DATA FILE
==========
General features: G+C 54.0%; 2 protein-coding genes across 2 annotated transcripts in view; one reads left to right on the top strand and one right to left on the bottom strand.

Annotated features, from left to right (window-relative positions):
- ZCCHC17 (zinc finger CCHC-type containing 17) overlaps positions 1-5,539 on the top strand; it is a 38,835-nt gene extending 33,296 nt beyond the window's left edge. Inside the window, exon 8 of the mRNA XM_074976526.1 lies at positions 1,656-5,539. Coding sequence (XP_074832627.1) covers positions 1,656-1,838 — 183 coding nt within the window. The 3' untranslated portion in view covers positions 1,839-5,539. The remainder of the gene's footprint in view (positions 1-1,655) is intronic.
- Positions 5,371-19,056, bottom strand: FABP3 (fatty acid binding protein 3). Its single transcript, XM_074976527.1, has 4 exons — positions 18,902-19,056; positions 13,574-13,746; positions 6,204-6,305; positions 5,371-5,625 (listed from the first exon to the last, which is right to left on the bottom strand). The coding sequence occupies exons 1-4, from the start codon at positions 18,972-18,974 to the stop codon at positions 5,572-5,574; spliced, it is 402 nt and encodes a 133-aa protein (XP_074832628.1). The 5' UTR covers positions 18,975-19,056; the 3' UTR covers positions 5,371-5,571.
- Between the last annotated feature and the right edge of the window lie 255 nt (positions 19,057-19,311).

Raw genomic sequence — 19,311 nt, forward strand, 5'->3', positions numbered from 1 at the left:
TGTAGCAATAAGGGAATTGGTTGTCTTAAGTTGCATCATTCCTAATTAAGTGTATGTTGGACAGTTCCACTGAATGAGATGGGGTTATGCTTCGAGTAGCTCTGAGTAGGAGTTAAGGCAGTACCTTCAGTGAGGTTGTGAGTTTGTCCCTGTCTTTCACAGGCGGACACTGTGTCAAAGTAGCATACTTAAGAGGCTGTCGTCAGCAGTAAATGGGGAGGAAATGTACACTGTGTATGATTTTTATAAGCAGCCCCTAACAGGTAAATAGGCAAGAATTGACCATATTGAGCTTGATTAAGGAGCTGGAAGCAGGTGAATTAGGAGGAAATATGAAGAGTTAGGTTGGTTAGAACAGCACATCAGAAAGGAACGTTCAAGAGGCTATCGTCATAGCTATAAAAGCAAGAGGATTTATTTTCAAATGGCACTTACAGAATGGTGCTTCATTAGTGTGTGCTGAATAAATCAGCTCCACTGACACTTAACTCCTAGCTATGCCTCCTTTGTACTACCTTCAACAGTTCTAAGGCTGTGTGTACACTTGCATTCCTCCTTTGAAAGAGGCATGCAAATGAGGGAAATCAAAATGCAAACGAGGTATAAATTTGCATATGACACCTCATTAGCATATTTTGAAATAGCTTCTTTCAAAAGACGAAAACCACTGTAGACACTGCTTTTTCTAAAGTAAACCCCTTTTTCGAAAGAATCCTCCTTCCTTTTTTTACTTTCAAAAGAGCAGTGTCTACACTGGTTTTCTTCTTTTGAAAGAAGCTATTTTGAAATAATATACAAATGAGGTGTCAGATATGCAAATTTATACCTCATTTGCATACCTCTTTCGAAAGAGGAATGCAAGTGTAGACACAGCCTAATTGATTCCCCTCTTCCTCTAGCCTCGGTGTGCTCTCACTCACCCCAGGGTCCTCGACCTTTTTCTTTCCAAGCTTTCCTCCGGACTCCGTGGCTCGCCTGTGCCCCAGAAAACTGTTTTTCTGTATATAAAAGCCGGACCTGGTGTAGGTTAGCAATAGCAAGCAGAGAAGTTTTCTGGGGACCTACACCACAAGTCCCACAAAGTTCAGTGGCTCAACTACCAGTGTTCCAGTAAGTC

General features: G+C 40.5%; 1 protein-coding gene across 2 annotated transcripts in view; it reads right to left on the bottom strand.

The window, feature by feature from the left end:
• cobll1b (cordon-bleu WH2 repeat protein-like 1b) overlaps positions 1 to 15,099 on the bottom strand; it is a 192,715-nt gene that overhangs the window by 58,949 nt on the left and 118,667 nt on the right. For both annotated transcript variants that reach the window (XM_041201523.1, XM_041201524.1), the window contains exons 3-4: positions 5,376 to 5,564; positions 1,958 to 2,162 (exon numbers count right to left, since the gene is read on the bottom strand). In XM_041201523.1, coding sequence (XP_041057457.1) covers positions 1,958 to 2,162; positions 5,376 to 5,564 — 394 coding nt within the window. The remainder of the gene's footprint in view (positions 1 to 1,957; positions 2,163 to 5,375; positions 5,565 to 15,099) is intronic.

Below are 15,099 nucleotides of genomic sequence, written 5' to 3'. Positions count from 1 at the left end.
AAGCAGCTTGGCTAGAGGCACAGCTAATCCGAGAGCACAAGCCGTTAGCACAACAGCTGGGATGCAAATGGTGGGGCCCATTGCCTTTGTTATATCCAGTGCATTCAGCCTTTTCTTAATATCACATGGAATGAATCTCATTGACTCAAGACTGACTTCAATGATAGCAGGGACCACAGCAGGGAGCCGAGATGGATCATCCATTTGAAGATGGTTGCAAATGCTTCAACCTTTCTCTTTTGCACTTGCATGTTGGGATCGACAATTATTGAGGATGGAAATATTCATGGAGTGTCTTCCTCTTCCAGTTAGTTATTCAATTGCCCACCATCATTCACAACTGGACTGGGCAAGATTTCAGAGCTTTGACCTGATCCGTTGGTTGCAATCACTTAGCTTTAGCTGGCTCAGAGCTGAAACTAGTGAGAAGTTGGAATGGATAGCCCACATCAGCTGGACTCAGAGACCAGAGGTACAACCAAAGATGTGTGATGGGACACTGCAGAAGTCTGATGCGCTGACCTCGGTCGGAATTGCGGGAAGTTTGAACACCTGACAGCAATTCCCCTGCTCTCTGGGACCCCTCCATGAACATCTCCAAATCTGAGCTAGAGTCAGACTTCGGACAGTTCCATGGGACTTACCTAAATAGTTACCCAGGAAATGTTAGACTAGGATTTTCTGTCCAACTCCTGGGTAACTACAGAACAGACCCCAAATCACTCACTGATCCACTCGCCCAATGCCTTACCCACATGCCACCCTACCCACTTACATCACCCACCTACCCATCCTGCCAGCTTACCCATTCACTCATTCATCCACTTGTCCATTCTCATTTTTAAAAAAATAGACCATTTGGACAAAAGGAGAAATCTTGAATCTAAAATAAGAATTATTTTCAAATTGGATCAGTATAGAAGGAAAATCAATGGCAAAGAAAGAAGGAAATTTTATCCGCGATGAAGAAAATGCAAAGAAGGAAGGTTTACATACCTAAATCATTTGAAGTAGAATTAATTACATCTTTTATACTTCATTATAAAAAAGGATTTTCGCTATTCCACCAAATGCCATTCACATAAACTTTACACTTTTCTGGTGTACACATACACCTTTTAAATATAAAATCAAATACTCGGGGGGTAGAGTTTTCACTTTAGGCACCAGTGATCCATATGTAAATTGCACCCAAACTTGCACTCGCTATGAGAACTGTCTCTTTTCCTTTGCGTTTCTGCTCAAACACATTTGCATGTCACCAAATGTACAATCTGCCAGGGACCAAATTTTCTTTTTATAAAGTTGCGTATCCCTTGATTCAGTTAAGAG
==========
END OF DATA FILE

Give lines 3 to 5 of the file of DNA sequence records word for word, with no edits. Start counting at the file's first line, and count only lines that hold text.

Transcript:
- ZCCHC17 (zinc finger CCHC-type containing 17) overlaps positions 1-5,539 on the top strand; it is a 38,835-nt gene extending 33,296 nt beyond the window's left edge. Inside the window, exon 8 of the mRNA XM_074976526.1 lies at positions 1,656-5,539. Coding sequence (XP_074832627.1) covers positions 1,656-1,838 — 183 coding nt within the window. The 3' untranslated portion in view covers positions 1,839-5,539. The remainder of the gene's footprint in view (positions 1-1,655) is intronic.
- Positions 5,371-19,056, bottom strand: FABP3 (fatty acid binding protein 3). Its single transcript, XM_074976527.1, has 4 exons — positions 18,902-19,056; positions 13,574-13,746; positions 6,204-6,305; positions 5,371-5,625 (listed from the first exon to the last, which is right to left on the bottom strand). The coding sequence occupies exons 1-4, from the start codon at positions 18,972-18,974 to the stop codon at positions 5,572-5,574; spliced, it is 402 nt and encodes a 133-aa protein (XP_074832628.1). The 5' UTR covers positions 18,975-19,056; the 3' UTR covers positions 5,371-5,571.
- Between the last annotated feature and the right edge of the window lie 255 nt (positions 19,057-19,311).